Form equalization fund urgently to curb inequalities

 The Ministry for Development of Northern Kenya and Other Arid Lands sponsored series of consultative meetings last year between members of parliament and professionals from 13 counties of North and South Rifts, Upper Eastern, North Eastern and Coast.
  Better understanding of the opportunities, expectations, challenges and fears of devolved governance for the arid lands was the main objective of these forums and subsequent county meetings. The initiative and efforts of the ministry was highly appreciated.

As a follow up to the National Forum on Devolved Governance in arid lands held at Bomas of Kenya on December 3, the ministry arranged a three-day meeting for some 200 professionals, cross-section of leaders and Members of Parliament from North Eastern region at Garissa on February 25 to 27.

At Bomas it was emphasised the country’s sustained economic prosperity was dependent on the effective performance of all the 47 counties. 

None were to be left behind and with time accelerating the productivity of those historically not so much endowed.
At Bomas Forum, people were reminded that in 1963, Kenya was twice as rich as Singapore but "today Kenya’ per capita is $780, barely double of what it was in 1963, while Singapore is $50,000 up from $180 in 1963.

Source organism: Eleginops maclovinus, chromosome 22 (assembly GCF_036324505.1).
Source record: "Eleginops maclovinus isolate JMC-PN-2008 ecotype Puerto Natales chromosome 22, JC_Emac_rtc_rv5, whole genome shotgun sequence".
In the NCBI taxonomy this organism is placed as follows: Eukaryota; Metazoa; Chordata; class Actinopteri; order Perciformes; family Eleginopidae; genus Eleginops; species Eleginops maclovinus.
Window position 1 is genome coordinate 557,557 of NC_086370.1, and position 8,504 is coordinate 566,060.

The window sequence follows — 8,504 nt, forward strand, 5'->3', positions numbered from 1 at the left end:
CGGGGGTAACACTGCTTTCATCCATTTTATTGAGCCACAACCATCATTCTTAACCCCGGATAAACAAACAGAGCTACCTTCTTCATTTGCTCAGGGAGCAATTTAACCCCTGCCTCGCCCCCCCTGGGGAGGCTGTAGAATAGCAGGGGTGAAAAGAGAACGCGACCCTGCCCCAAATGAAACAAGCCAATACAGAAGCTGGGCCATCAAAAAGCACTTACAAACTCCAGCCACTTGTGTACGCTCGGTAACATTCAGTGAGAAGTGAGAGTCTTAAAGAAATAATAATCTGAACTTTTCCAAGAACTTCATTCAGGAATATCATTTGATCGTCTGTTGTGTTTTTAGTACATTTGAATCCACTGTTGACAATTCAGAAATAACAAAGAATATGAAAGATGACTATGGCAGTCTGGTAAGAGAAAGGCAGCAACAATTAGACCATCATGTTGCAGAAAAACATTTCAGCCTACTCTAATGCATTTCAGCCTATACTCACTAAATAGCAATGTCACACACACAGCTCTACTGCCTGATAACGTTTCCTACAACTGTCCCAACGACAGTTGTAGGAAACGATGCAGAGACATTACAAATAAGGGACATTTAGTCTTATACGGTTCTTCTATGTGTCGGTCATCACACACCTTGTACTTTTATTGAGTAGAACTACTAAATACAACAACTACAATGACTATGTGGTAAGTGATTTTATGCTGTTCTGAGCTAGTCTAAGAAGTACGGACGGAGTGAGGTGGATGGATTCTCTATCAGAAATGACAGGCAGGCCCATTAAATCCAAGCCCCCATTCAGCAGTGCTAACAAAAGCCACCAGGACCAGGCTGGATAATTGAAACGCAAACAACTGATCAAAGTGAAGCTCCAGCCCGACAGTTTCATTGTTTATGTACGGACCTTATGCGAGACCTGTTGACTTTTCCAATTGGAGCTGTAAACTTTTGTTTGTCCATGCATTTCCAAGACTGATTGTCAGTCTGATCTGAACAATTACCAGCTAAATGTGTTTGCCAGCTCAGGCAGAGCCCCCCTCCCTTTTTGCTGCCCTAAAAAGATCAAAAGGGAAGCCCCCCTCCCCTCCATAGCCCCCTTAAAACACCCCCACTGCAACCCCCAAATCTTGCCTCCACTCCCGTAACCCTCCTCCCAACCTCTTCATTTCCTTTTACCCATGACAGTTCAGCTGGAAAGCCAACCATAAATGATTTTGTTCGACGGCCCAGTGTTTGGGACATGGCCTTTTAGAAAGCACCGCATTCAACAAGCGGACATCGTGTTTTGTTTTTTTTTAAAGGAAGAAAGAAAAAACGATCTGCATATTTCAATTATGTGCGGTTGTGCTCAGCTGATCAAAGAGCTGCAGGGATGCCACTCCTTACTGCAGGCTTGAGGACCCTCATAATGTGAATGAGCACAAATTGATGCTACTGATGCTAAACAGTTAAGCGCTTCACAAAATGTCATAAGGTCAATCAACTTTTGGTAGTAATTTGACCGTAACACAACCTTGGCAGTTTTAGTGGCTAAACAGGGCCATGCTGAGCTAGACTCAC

The best to contrast with Singapore, in my opinion are Djibouti, Eritrea and Kuwait. 

At the North Eastern leaders and professionals meeting in Garissa, it was generally felt the new county devolved structures will come with much opportunities, benefits and also heavy responsibilities for the leaders as well as ordinary people. 


Specifically for the communities of Northern Kenya, their fears include lack of capacities, heightened clanism and conflicts, poor infrastructure, pettiness, inadequate financial base to address the multi-storied problems of the new counties and worsening of inter-county and inter-regional socioeconomic inequality.

In order to grant some kind of fairness, the new Constitution has provided for Equalization Fund under Art 204 which is only "one half per cent of revenue collected by the national government every year". This is little money. It is about Sh4 to Sh5 billions. 

Sharing that among 13 infrastructural starved counties, with over 40 constituencies is like a drop of water in the Kalahari Desert, even in the long run.

One option of allaying the fears of the less developed counties such as those in the arid lands is to expand and establish an Equalization Fund Management Authority with a threshold capital expenditure outlay of Sh50 billion per year to help these counties grow faster and catch-up with the rest. 

Such intentional and forceful initiative is not undertaken now, by 2030 or thereabout, some of our counties would be socio-economically like Chad, while others would be like Qatar. That is not permissible.

Billow Khalid,

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